To put that in perspective, they can be the size of a small house cat. It’s not just their incredible length; it’s also the substantial mass that they carry.

Males, which can vary in color, have ridges extending from the side of their eyes down to their nostrils, forming two blunt horns.

Females do not have these ridges. Females do not have horns but do have little head crests and sometimes have nose “bumps” on the tops of their noses. Males have more prominent horns than females.

Because of the increasingly stringent limitations placed on Parson’s export and the relatively low number of captive breedings, this reptile species is significantly less prevalent within the pet reptile industry. Because they are so uncommon and do not carry any parasites, These animals fetch a higher price.

5. Giant Spiny Chameleon (Furcifer verrucosus)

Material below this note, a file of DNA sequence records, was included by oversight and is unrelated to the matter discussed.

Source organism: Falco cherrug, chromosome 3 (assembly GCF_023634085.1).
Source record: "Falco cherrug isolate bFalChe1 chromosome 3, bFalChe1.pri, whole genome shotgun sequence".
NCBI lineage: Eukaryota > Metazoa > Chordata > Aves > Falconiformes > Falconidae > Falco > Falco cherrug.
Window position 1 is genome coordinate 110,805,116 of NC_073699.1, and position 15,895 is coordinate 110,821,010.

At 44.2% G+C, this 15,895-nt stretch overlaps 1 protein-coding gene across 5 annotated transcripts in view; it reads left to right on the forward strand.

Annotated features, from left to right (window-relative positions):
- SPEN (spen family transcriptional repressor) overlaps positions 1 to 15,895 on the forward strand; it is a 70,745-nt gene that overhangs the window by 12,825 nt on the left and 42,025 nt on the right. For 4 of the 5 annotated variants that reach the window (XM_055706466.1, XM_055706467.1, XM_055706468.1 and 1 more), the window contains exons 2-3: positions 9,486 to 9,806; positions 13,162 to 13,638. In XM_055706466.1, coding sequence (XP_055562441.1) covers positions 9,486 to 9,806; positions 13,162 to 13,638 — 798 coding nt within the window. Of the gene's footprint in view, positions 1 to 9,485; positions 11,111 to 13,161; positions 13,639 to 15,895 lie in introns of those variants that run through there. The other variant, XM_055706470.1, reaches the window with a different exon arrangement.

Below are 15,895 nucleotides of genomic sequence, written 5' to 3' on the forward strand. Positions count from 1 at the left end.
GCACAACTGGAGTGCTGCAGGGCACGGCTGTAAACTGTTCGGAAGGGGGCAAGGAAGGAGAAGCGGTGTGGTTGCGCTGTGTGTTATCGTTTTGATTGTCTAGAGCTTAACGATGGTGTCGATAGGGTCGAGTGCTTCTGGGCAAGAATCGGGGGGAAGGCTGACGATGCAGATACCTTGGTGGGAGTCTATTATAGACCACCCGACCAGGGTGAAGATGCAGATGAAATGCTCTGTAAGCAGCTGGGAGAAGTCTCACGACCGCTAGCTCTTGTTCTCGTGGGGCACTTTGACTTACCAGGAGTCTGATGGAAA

The giant spiny chameleon can grow rather large, but it is not quite as large as some other types of chameleons. They can still reach 22–23 inches, which is undoubtedly a large size, but they are not as massive or as heavy as they once were.

They get their name from the remarkable height of their dorsal spikes, which also cause their head casques to be taller than their cousins, the Oustalet. There are hypotheses that the two different species can and do mate with one another in the wild.

There have been consistent experiences of a one hundred percent hatch rate, which is evidence that their eggs incubate effectively.

They can reproduce rather easily and do so frequently as well. The males can grow to be huge, while the females stay relatively smaller throughout their lives.

These chameleons are not as vulnerable to dehydration as the majority of other chameleons because they are native to the arid regions of Madagascar.